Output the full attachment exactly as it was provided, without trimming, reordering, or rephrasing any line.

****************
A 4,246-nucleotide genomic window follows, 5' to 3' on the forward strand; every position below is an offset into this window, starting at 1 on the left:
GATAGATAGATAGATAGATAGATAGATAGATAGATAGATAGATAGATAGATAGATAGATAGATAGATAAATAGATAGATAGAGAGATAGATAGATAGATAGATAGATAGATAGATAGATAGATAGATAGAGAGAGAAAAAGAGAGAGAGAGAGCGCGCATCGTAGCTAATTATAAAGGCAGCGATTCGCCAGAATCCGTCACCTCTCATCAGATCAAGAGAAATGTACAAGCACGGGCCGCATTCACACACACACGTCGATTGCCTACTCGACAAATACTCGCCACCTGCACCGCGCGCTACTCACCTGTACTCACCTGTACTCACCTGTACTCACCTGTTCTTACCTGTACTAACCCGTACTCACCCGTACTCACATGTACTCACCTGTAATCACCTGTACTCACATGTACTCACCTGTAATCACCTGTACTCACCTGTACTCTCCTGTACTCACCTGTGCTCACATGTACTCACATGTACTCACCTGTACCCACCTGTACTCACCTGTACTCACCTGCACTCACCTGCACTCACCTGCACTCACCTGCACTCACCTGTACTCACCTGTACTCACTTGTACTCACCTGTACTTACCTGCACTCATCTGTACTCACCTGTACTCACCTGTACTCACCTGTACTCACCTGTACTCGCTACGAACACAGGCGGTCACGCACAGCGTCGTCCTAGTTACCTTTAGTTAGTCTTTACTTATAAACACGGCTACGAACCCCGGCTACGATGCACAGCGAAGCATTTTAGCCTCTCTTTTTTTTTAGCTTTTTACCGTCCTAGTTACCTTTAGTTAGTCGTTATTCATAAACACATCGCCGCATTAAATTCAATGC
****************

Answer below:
A 4,246-nucleotide genomic window follows, 5' to 3' on the forward strand; every position below is an offset into this window, starting at 1 on the left:
GATAGATAGATAGATAGATAGATAGATAGATAGATAGATAGATAGATAGATAGATAGATAGATAGATAAATAGATAGATAGAGAGATAGATAGATAGATAGATAGATAGATAGATAGATAGATAGATAGAGAGAGAAAAAGAGAGAGAGAGAGCGCGCATCGTAGCTAATTATAAAGGCAGCGATTCGCCAGAATCCGTCACCTCTCATCAGATCAAGAGAAATGTACAAGCACGGGCCGCATTCACACACACACGTCGATTGCCTACTCGACAAATACTCGCCACCTGCACCGCGCGCTACTCACCTGTACTCACCTGTACTCACCTGTACTCACCTGTTCTTACCTGTACTAACCCGTACTCACCCGTACTCACATGTACTCACCTGTAATCACCTGTACTCACATGTACTCACCTGTAATCACCTGTACTCACCTGTACTCTCCTGTACTCACCTGTGCTCACATGTACTCACATGTACTCACCTGTACCCACCTGTACTCACCTGTACTCACCTGCACTCACCTGCACTCACCTGCACTCACCTGCACTCACCTGTACTCACCTGTACTCACTTGTACTCACCTGTACTTACCTGCACTCATCTGTACTCACCTGTACTCACCTGTACTCACCTGTACTCACCTGTACTCGCTACGAACACAGGCGGTCACGCACAGCGTCGTCCTAGTTACCTTTAGTTAGTCTTTACTTATAAACACGGCTACGAACCCCGGCTACGATGCACAGCGAAGCATTTTAGCCTCTCTTTTTTTTTAGCTTTTTACCGTCCTAGTTACCTTTAGTTAGTCGTTATTCATAAACACATCGCCGCATTAAATTCAATGC